Plant species diversity affects carbon and nutrient cycling during litter decomposition, yet the generality of the direction of this effect and its magnitude remain uncertain. With a meta-analysis including 65 field studies across the Earth's major forest ecosystems, we show here that decomposition was faster when litter was composed of more than one species. These positive biodiversity effects were mostly driven by temperate forests, but were more variable in other forests. Litter mixture effects emerged most strongly in early decomposition stages and were related to divergence in litter quality. Litter diversity also accelerated nitrogen, but not phosphorus release, potentially indicating a decoupling of nitrogen and phosphorus cycling and perhaps a shift in ecosystem nutrient limitation with changing biodiversity. Our findings demonstrate the importance of litter diversity effects for carbon and nutrient dynamics during decomposition, and show how these effects vary with litter traits, decomposer complexity and forest characteristics.
All data generated or analysed during this study are included in the manuscript and supporting files. Source data are available on Dryad:https://doi.org/10.5061/dryad.nk98sf7qc
Data from: Diversity-decomposition relationships in forests worldwideDryad Digital Repository, doi:10.5061/dryad.nk98sf7qc.
- Shenggong Li
- Shenggong Li
The funders had no role in study design, data collection and interpretation, or the decision to submit the work for publication.
- David Donoso, Escuela Politécnica Nacional, Ecuador
© 2020, Kou et al.
This article is distributed under the terms of the Creative Commons Attribution License permitting unrestricted use and redistribution provided that the original author and source are credited.
How complex microbial communities respond to climatic fluctuations remains an open question. Due to their relatively short generation times and high functional diversity, microbial populations harbor great potential to respond as a community through a combination of strain-level phenotypic plasticity, adaptation, and species sorting. However, the relative importance of these mechanisms remains unclear. We conducted a laboratory experiment to investigate the degree to which bacterial communities can respond to changes in environmental temperature through a combination of phenotypic plasticity and species sorting alone. We grew replicate soil communities from a single location at six temperatures between 4°C and 50°C. We found that phylogenetically and functionally distinct communities emerge at each of these temperatures, with K-strategist taxa favored under cooler conditions and r-strategist taxa under warmer conditions. We show that this dynamic emergence of distinct communities across a wide range of temperatures (in essence, community-level adaptation) is driven by the resuscitation of latent functional diversity: the parent community harbors multiple strains pre-adapted to different temperatures that are able to ‘switch on’ at their preferred temperature without immigration or adaptation. Our findings suggest that microbial community function in nature is likely to respond rapidly to climatic temperature fluctuations through shifts in species composition by resuscitation of latent functional diversity.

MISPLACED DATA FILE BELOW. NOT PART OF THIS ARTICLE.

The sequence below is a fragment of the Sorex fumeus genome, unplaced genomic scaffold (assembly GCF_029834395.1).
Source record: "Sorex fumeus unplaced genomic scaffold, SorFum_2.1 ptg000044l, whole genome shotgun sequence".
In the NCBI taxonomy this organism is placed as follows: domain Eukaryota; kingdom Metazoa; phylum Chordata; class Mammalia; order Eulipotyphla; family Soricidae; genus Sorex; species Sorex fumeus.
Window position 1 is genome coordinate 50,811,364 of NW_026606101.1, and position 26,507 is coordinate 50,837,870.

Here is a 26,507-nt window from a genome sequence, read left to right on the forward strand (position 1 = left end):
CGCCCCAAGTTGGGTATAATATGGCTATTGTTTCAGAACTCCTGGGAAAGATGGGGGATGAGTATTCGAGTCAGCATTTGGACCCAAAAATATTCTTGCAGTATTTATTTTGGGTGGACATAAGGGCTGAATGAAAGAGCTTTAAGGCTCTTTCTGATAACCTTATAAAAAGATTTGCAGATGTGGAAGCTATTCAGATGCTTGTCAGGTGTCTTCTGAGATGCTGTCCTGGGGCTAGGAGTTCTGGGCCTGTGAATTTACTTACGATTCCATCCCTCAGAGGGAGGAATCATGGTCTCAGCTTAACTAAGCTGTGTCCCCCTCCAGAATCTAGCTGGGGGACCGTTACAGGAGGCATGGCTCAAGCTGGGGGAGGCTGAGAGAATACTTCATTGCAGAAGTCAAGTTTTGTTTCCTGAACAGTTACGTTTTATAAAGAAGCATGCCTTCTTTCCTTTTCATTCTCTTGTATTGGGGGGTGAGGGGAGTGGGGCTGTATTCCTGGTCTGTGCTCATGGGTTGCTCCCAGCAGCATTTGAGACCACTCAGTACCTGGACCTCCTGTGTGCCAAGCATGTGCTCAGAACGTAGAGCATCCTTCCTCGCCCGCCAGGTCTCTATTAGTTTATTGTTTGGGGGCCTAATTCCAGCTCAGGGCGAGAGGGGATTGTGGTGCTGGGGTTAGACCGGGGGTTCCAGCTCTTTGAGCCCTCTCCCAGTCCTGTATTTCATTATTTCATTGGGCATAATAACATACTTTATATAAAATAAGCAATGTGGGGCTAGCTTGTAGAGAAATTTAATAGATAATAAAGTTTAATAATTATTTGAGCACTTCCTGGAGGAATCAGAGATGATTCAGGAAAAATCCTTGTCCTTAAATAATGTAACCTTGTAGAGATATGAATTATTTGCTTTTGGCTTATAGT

Addressing global biodiversity loss requires an expanded focus on multiple dimensions of biodiversity. While most studies have focused on the consequences of plant interspecific diversity, our mechanistic understanding of how genetic diversity within plant species affects plant productivity remains limited. Here, we use a tree species × genetic diversity experiment to disentangle the effects of species diversity and genetic diversity, and how they are related to tree functional diversity and trophic feedbacks. We found that tree species diversity increased tree productivity via increased tree functional diversity, reduced soil fungal diversity and marginally reduced herbivory. The effects of tree genetic diversity on productivity via functional diversity and soil fungal diversity were negative in monocultures but positive in the mixture of the four tree species tested. Given the complexity of interactions between species and genetic diversity, tree functional diversity and trophic feedbacks on productivity, we suggest that both tree species and genetic diversity should be considered in afforestation.